1

I have some question with following sentence.

1.Don't take too much notice of it. 2.Don't take too much notice it.

Q1. I want to know as to what difference between them?

Q2. At native English speaker, If the speaker heard like #2 sentence from someone. How much the speaker understood(with structure)? Also How does the speaker recognized sentence like 2?

Q3. As beginner, I often used sentence like #2.  Also Should I have to remember what verb need to preposition at all? How can I learn this?

2

#1 is correct. #2 is incorrect and sounds very awkward. The important thing here is that the verb is take, not notice. The word Notice can be a verb, but here it is a noun. You could leave off the of if you are also omitting the thing of which notice is being taken: Don't take too much notice is fine.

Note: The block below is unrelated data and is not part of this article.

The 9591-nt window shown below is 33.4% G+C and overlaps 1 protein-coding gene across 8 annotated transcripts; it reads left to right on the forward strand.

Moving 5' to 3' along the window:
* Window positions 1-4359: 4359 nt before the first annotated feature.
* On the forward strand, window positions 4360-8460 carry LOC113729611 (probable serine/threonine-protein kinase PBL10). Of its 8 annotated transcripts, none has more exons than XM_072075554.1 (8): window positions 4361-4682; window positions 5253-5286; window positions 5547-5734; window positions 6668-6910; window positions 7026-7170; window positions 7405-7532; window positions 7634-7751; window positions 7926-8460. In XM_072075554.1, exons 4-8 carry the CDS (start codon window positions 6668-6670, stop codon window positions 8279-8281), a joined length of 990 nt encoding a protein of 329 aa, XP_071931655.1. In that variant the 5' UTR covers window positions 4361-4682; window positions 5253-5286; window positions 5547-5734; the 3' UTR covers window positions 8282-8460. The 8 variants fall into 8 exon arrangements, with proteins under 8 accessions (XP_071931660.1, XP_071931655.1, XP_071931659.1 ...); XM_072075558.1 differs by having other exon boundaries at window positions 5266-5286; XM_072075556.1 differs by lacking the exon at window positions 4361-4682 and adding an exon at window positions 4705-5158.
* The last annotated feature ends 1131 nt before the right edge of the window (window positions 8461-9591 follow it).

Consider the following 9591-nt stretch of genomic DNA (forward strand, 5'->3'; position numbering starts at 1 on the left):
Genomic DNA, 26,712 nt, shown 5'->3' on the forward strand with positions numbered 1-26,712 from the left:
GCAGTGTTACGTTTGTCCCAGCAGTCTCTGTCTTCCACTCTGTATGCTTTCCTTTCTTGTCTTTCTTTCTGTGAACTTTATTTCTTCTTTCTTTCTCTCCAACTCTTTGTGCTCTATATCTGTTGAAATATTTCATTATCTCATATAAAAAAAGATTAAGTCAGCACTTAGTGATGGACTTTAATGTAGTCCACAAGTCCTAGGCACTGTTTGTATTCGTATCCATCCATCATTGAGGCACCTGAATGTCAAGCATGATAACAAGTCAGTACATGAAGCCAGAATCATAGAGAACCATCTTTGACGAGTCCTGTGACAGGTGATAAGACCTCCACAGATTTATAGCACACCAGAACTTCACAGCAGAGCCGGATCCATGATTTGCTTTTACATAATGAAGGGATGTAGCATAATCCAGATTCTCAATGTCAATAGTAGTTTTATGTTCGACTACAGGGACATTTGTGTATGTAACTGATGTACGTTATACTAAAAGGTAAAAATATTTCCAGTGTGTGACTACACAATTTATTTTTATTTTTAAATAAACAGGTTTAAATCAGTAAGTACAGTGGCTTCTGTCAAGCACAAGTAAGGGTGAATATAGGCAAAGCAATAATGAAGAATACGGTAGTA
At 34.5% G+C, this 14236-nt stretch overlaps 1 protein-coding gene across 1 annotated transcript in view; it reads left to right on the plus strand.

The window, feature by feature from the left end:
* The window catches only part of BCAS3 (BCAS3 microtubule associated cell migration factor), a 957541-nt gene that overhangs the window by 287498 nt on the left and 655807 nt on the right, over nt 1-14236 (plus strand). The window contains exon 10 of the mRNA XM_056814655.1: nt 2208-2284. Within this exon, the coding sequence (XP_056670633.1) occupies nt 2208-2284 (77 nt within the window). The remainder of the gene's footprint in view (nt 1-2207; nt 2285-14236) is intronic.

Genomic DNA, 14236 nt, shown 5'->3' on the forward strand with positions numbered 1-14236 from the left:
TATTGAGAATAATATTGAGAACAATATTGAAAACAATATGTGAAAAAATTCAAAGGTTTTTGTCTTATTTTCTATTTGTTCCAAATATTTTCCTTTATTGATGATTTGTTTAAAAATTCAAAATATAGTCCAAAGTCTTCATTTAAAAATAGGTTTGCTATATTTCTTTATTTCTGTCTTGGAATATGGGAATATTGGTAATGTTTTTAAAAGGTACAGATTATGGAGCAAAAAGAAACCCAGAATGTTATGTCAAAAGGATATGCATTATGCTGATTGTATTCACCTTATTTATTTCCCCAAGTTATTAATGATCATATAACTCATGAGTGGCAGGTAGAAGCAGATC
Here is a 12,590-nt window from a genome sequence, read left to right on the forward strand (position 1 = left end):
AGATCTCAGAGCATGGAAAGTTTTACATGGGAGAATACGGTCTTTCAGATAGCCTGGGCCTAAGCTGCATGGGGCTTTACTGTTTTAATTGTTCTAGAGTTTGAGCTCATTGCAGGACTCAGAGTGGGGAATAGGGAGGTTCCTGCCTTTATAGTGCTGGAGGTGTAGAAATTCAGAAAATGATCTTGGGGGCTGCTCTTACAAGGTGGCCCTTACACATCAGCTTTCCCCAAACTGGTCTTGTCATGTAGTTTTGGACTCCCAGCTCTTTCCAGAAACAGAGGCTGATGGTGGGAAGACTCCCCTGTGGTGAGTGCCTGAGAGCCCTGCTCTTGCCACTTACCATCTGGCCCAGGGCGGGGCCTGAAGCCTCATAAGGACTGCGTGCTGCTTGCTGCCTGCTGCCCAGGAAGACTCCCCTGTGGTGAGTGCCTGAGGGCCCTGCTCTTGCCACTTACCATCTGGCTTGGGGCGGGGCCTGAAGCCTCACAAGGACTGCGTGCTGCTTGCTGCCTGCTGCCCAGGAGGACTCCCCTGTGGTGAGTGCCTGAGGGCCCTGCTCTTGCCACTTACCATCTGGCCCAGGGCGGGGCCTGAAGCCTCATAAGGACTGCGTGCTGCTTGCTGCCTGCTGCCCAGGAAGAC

...notice of it is a compound noun structure, like can of beans or time of day. You're defining what sort of notice you are taking (notice of it) There is an interesting discussion of this type of construction (and when it is allowed/normal) over at ELU: https://english.stackexchange.com/questions/131240/noun-of-noun-vs-nounnoun

Bottom line, though, is that the verb take isn't requiring the preposition - it is the compound noun structure.

Take a can. Take a bean can. Take a can of beans.

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